It also allowed him to take the first step toward making sure he stays with the Bucks after this season. He even admitted as much throughout the broadcast. Helping people today and tomorrow was paramount, but Connaughton also admitted he has an eye on HIS future.
During the Radiothon, we learned that Connaughton has golfed with Bucks head coach Mike Budenholzer. He’s watched general manager Jon Horst play pickup. He’s played H-O-R-S-E with owner Marc Lasry. He’s entrenched in the organization. In the community.
All three talked about Connaughton being a class act. A good guy. A great teammate. Come the offseason, they have to decide if Connaughton’s worthy of a new contract.
Connaughton is an unrestricted free agent at season’s end. He’ll have the chance to test the open market and sign with any team he wants. Connaughton wants to remain in Milwaukee. The Bucks’ championship window currently is open. He has a good chance of becoming the first former Notre Dame player to win an NBA championship since guard John Paxson stuck that wing 3 for the Chicago Bulls to end the 1993 NBA finals in Phoenix.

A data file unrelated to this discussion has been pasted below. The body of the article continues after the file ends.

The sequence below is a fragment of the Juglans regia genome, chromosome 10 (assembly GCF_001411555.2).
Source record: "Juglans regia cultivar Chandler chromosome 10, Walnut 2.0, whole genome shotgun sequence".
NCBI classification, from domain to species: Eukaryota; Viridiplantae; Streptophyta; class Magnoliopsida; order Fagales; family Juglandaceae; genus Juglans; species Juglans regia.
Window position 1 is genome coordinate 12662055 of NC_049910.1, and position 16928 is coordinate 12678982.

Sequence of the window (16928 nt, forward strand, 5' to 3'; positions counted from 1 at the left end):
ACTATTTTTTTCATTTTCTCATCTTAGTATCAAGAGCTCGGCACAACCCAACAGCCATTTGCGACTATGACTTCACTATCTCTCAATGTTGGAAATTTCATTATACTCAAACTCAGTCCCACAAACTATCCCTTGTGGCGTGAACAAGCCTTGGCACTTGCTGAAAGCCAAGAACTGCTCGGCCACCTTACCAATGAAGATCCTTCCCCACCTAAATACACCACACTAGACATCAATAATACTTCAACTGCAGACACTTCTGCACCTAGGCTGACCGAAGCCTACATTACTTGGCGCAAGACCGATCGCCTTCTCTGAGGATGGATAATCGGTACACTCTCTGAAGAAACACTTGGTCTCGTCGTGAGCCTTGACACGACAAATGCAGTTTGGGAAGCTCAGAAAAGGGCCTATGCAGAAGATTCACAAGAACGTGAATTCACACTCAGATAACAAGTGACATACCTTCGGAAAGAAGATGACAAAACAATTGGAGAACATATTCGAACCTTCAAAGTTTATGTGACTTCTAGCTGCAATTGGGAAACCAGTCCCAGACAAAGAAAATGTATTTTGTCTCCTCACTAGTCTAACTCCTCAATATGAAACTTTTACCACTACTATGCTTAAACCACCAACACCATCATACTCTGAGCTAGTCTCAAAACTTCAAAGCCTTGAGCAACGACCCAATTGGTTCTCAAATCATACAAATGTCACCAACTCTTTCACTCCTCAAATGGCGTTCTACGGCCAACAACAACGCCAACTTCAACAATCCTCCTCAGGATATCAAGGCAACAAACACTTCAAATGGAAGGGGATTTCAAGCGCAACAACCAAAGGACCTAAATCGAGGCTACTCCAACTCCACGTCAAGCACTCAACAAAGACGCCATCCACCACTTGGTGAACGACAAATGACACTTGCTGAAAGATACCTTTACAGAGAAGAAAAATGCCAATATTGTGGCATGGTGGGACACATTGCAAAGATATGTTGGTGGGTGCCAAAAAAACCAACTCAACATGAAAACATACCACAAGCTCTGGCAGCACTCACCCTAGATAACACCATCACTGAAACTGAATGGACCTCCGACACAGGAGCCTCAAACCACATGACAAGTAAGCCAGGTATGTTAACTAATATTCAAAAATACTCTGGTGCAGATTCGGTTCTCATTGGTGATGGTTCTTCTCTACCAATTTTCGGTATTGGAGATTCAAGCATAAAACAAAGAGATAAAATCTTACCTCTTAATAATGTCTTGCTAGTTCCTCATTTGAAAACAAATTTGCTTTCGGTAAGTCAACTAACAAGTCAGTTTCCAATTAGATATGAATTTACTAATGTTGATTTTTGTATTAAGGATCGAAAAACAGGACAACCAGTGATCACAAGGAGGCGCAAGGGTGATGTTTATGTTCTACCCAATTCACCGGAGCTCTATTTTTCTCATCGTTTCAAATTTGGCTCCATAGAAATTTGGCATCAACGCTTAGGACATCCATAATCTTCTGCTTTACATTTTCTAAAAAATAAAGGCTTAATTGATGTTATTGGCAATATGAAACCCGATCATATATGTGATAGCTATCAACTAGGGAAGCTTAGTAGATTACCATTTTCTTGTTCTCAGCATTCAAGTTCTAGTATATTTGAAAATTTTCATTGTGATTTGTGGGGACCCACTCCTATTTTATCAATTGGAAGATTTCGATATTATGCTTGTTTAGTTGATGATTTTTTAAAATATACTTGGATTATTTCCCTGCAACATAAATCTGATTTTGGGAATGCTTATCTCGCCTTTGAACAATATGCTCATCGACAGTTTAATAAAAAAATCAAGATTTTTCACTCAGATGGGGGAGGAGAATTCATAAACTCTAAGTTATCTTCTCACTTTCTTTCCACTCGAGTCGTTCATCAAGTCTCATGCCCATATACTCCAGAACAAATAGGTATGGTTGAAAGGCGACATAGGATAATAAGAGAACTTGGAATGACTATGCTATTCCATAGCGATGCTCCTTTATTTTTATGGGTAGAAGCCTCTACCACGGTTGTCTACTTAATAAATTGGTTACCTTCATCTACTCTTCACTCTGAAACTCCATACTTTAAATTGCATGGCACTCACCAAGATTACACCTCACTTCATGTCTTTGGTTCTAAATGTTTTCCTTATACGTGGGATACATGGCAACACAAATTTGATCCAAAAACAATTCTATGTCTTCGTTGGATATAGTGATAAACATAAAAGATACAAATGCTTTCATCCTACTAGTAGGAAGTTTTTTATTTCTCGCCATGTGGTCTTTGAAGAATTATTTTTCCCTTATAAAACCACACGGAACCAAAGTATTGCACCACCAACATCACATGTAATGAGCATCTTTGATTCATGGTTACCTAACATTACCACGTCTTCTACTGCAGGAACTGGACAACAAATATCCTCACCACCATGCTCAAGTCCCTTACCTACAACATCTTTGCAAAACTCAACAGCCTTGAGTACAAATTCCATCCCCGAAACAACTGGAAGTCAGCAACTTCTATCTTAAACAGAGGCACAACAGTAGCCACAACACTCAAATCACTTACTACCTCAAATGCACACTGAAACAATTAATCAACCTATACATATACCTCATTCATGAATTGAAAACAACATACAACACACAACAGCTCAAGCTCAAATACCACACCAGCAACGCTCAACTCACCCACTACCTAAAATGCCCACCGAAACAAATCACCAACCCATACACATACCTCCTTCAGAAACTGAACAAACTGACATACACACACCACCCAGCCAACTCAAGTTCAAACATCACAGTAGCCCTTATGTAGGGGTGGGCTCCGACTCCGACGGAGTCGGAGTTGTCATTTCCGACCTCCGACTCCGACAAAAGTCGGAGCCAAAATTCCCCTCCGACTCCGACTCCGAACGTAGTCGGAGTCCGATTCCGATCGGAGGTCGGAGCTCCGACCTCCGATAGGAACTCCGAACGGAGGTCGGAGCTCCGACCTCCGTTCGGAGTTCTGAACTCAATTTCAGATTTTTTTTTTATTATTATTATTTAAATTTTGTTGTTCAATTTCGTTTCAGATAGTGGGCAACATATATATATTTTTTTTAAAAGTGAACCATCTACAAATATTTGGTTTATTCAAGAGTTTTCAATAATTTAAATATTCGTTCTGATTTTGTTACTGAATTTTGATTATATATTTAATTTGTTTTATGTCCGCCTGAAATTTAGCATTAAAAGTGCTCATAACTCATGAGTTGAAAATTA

The Bucks are ready to win now, and win with Connaughton as a key guy. He’s tight with league most valuable player Giannis Antetokounmpo He’s a big piece to the team’s Bench Mob of reserve role players. He’s a fan favorite. He’s a good guy to have on a roster. He’ll work hard; he’ll sacrifice individual accolades for team success. He fits.
And he can do some plenty good away from the game. Was it enough for Connaughton to continue to call Milwaukee home? We’ll find out come fall for the only former Irish currently in the NBA.